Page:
“Be Knowledgeable” is the fourth category we’re exploring in our “Be A Better Leader” series. In this series, we are looking at a variety of attributes, characteristics, and skills that are essential to effective leadership, and discussing how they are reflected in practice. In addition to this month’s topic, the list of categories also includes “Be Genuine,” “Be Relational,” Be Trustworthy,” and “Be Excellent.” This month, as we look at what it means to “Be Knowledgeable,” we will be talking about the need to be teachable, be a learner, be a reader, and be aware, and then I will share some thoughts on a recommended related book or two.
Years ago, my family was having a get-together at my parents’ home, and while we were sitting around the dinner table, my dad made a comment about someday wanting to build a deck on the back of the house. One of my two brothers suggested that we do it the next day, because there likely would be very few times that we would all be together at the same time again. So, my dad sketched out the plans, and the next morning we went to the lumber store, picked up all the supplies, and then the four of us proceeded to spend the next eight hours building a large deck. What a great memory!
When we were all finished, my dad commented on how he could see certain attributes of each of our personalities throughout the process. One of the observations that he made about me was that I was constantly asking questions, trying to understand why were doing things in a certain way, and learning from the experience. And that observation was an accurate reflection. In fact, on the StrengthsFinder profile, “learner” is one of my top characteristics. As I have continued to study, learn, and grow in my leadership development, I have seen that this is a common characteristic of effective leadership: leaders are learners.
Bennis and Thomas, in an article originally published in the Harvard Business Review, found this to be true in all of their interview subjects for their research. Their interviewees all described opportunities for reinvention that came from transformative experiences, and all of them placed great value on the learning that took place from those experiences. The authors went on to describe this learning by saying, “In the extreme, the capacity for reinvention comes to resemble eternal youth – a kind of vigor, openness, and an enduring capacity for wonder that is the antithesis of stereotyped old age . . . this [is a] quality, a delight in lifelong learning, which every leader displays, regardless of age . . . it’s an appetite for learning and self-development, a curiosity and passion for life” (Bennis & Thomas, Crucibles of Leadership, in HBR’s 10 Must Reads on Leadership, p. 106). What they discovered is that leaders are constantly learning, and doing so with passion and enthusiasm.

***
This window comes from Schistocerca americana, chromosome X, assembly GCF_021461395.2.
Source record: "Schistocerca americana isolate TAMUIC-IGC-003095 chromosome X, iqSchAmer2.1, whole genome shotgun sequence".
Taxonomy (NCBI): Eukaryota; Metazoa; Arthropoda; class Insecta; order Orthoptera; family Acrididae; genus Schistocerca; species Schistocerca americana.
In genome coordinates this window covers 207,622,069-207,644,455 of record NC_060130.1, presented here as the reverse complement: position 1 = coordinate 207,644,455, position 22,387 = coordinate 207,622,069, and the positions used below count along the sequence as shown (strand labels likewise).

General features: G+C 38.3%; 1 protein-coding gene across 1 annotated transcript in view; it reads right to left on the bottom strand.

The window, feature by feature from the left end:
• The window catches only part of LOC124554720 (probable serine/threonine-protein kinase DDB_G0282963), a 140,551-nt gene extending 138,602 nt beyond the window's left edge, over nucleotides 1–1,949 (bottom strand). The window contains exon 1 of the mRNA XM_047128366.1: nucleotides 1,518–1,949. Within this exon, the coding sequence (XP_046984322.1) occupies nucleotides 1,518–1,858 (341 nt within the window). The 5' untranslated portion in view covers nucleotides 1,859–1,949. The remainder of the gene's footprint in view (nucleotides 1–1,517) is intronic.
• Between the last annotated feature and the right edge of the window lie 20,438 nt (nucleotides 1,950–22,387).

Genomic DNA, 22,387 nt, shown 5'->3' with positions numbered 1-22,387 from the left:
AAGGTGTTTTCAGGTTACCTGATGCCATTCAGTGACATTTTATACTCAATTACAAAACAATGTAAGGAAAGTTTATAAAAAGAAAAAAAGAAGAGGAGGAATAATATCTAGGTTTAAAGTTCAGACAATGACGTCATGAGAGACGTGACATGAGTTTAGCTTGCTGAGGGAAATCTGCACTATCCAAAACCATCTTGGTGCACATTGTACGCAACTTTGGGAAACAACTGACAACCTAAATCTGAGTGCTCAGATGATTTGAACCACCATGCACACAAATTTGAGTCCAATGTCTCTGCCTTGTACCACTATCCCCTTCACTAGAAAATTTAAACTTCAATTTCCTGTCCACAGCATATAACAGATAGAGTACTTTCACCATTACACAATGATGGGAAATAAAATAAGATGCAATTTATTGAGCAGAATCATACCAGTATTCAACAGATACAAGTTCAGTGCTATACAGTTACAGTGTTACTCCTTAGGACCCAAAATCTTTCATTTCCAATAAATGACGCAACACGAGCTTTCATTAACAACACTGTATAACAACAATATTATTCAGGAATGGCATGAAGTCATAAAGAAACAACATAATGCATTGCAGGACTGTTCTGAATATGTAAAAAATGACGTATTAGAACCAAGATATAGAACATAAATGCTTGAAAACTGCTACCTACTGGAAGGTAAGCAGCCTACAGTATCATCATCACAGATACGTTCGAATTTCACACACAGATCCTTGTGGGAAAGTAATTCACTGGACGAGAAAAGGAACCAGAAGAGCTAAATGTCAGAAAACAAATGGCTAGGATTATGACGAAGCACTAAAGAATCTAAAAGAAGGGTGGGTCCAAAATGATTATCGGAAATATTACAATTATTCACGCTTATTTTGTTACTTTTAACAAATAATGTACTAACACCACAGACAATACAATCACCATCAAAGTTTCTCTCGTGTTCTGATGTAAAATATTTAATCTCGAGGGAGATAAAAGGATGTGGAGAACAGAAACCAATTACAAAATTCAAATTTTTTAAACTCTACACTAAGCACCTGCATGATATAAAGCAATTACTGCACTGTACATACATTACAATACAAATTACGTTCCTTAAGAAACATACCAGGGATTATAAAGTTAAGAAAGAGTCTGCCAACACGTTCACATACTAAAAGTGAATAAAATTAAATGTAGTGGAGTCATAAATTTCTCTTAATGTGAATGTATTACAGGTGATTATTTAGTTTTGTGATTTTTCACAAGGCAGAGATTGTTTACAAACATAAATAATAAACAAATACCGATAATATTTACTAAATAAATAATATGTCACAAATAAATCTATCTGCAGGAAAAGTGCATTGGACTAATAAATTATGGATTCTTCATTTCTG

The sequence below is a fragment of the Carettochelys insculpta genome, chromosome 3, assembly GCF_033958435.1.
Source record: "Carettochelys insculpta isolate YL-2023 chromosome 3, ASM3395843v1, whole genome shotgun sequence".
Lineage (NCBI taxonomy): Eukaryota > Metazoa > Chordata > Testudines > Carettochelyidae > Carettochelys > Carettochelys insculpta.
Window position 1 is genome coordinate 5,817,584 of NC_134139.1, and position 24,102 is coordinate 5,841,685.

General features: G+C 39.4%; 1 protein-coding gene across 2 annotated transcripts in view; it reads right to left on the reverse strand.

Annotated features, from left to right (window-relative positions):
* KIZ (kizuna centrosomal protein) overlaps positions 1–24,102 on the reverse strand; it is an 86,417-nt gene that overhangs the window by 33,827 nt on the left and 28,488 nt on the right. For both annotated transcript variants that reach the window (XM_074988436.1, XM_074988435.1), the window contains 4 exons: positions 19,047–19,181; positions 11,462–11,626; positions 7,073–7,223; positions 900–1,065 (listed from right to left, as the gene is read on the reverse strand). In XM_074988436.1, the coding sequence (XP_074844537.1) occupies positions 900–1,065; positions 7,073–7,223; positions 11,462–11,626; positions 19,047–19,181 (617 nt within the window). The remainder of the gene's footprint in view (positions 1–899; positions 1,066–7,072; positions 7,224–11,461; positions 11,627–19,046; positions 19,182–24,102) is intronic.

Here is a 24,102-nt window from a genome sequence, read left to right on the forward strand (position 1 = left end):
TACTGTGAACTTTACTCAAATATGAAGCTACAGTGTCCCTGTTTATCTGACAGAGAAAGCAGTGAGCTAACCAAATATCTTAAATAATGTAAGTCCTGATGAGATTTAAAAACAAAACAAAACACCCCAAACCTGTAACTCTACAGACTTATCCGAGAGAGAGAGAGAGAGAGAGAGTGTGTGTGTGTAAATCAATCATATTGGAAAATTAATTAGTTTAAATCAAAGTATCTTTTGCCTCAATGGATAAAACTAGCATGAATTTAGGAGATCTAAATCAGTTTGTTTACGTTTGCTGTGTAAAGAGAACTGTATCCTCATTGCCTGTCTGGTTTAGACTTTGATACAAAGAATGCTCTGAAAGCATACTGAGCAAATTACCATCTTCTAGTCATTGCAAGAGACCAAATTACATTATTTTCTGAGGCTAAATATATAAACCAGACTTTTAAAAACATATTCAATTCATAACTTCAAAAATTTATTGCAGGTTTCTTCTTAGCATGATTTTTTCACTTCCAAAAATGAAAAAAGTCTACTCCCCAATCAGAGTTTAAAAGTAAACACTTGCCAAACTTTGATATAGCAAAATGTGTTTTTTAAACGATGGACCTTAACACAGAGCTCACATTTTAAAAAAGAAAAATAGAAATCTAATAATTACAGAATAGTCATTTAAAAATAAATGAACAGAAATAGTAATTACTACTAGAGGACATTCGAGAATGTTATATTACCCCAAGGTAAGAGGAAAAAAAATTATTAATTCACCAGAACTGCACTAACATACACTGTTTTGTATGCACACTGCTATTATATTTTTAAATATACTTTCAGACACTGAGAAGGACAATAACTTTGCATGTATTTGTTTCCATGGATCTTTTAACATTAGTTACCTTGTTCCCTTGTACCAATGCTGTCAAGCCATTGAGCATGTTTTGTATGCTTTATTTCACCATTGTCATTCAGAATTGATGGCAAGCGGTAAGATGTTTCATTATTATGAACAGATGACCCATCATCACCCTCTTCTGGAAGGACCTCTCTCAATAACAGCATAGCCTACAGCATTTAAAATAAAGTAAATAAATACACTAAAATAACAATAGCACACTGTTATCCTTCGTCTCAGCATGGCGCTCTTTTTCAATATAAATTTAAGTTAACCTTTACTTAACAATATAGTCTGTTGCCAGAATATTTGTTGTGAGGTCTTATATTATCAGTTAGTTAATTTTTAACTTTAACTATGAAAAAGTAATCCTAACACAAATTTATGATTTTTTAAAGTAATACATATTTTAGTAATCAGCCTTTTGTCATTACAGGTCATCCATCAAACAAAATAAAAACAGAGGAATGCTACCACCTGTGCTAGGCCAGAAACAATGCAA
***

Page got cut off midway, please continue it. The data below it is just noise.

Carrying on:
I have often told my own children that you learn just about everything from experience – either your own experience or someone else’s, but it’s usually far less painful to learn from someone else’s experience. However, the pain (or joy) of learning from your own experience can often be a much more effective teacher. In another article originally published in the Harvard Business Review, John Kotter pointed out that “leaders almost always have had opportunities during their twenties and thirties to actually try to lead, to take a risk, and to learn from both triumphs and failures. Such learning seems essential in developing a wide range of leadership skills and perspectives. These opportunities also teach people something about both the difficulty of leadership and its potential for producing change” (Kotter, What Leaders Really Do, in HBR’s 10 Must Reads on Leadership, p.53). A key word in that last sentence is “potential” – the potential for growth and change is there, but only if the leader learns. Therefore, if the leader is a learner, he or she will learn from every opportunity, and in that process will continually become a more effective leader. But if that person is not a learner, he is destined to repeat the same mistakes and will fail to develop.
In essence, learning needs to be part of the nature of an effective leader. Expanding a broad, general knowledge base; increasing an understanding of human behavior; studying culture and history on both a macro-level (globally and nationally) and a micro-level (organizationally); learning more about leadership; taking up new hobbies and interests; asking questions; exploring, discovering, reading, and engaging the mind; all can be part of the growth and development of a leader. Becoming a learner will stretch your mind, build your knowledge, and open your eyes to new insights. It will help you to make connections between ideas and to understand people. It will help you to be a more effective leader. Leaders are learners. Be a learner.
Bennis, W. G., and Thomas, R. J., “Crucibles of Leadership,” in HBR’s 10 Must Reads on Leadership (2011). Harvard Business Review Press: Boston, MA.
Kotter, J. P., “What Leaders Really Do,” in HBR’s 10 Must Reads on Leadership (2011). Harvard Business Review Press: Boston, MA.
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